By John Ward Anderson
Washington Post Foreign Service
Friday, October 21, 2005
BAGHDAD, Oct. 20 -- The Baghdad bureau chief of the British newspaper the Guardian was released unharmed late Thursday after being held by kidnappers for more than a day in a cramped basement in the capital, the newspaper reported on its Web site.
Rory Carroll, 33, who has covered Iraq for the paper for nine months, was dropped off in central Baghdad after unidentified intermediaries won his release, the Web report said.
"I'm absolutely fine, both physically and psychologically," the newspaper quoted Carroll as saying. "I've been well treated, apart from a bit of initial roughness when they first took me."
Carroll, an Irish citizen, was abducted on Wednesday by armed gunmen in Sadr City, a Shiite slum in northeastern Baghdad. He had gone there to interview a family about the opening of the trial of deposed president Saddam Hussein.
"They took me in a car and after 20 minutes switched me to the boot of another one," he said, using the British expression for the trunk. "They stripped me of all my own clothes and dressed me in old clothes."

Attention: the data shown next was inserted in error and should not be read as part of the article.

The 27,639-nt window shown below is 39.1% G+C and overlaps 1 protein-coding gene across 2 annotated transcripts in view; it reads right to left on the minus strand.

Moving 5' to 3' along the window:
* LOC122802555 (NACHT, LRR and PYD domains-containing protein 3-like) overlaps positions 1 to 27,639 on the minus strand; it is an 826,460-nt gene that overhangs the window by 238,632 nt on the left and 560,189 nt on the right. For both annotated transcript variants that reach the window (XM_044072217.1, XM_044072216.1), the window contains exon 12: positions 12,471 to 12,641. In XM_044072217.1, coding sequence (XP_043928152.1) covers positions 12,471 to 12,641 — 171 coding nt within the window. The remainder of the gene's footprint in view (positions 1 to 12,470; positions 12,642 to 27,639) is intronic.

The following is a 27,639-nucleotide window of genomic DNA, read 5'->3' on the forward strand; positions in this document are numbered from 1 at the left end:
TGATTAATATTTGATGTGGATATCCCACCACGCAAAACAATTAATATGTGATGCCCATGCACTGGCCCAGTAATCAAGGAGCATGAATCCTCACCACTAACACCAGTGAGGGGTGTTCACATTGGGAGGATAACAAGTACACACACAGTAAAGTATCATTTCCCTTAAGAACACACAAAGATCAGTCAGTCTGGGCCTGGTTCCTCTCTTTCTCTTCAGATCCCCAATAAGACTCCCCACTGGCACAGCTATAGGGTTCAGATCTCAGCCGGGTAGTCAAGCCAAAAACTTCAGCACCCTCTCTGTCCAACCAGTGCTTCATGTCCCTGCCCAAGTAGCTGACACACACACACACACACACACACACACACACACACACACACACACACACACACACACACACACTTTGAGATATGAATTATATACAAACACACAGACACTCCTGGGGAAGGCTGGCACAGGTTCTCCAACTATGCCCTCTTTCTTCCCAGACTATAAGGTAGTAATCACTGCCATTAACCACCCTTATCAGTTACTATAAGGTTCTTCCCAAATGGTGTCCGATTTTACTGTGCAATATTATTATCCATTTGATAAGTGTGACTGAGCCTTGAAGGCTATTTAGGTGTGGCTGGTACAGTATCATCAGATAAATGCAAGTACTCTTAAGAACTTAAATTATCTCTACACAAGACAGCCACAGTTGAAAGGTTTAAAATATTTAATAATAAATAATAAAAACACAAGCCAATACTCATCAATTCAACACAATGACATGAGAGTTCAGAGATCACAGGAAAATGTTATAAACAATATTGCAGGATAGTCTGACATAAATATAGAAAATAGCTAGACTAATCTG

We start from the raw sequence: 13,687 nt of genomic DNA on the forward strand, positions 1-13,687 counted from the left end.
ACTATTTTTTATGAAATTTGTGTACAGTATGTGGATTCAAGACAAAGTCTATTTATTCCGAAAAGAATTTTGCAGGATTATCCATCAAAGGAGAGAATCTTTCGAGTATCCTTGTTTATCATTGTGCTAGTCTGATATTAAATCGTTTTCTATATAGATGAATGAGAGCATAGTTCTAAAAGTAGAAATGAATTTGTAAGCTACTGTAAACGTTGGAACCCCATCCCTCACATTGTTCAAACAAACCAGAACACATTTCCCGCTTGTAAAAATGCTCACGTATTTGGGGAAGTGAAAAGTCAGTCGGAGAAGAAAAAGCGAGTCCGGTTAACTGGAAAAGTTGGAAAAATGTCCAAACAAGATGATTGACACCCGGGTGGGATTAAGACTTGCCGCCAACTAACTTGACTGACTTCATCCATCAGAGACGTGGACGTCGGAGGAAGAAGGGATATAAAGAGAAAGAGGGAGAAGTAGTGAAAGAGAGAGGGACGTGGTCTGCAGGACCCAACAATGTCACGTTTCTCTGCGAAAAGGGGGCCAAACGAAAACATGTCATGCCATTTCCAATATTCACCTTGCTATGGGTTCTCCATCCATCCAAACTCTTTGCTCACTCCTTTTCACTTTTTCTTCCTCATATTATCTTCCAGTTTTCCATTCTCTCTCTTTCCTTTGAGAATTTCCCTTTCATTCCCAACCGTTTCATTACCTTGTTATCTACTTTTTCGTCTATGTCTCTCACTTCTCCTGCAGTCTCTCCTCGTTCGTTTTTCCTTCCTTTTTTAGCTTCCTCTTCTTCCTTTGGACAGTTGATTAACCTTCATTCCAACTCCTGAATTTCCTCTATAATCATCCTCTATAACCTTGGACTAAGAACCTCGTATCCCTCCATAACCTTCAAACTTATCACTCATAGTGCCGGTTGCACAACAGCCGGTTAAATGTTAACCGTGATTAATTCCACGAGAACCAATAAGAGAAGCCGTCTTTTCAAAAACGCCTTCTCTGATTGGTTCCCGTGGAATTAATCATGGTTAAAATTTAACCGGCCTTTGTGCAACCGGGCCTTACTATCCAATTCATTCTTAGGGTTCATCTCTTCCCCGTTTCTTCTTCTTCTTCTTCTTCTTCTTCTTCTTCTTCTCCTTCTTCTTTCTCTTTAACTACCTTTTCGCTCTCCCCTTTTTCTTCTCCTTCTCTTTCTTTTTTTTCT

According to the newspaper, Carroll was handcuffed and held in a dark basement for 36 hours. "I had only had a rug and pillow," he said. "They allowed me out twice for food."
On Thursday night, he said, "I heard a captor in the corridor answer his mobile. He laughed and sounded relieved, and opened the bolted door and said, 'I am going to let you go.' . . . He put me in the boot of his car and drove me alone and dropped me in the middle of Baghdad."
Carroll said he did not know his abductors, but he suspected they were opportunistic criminals, the newspaper said. It did not say whether a ransom had been demanded or paid for his release.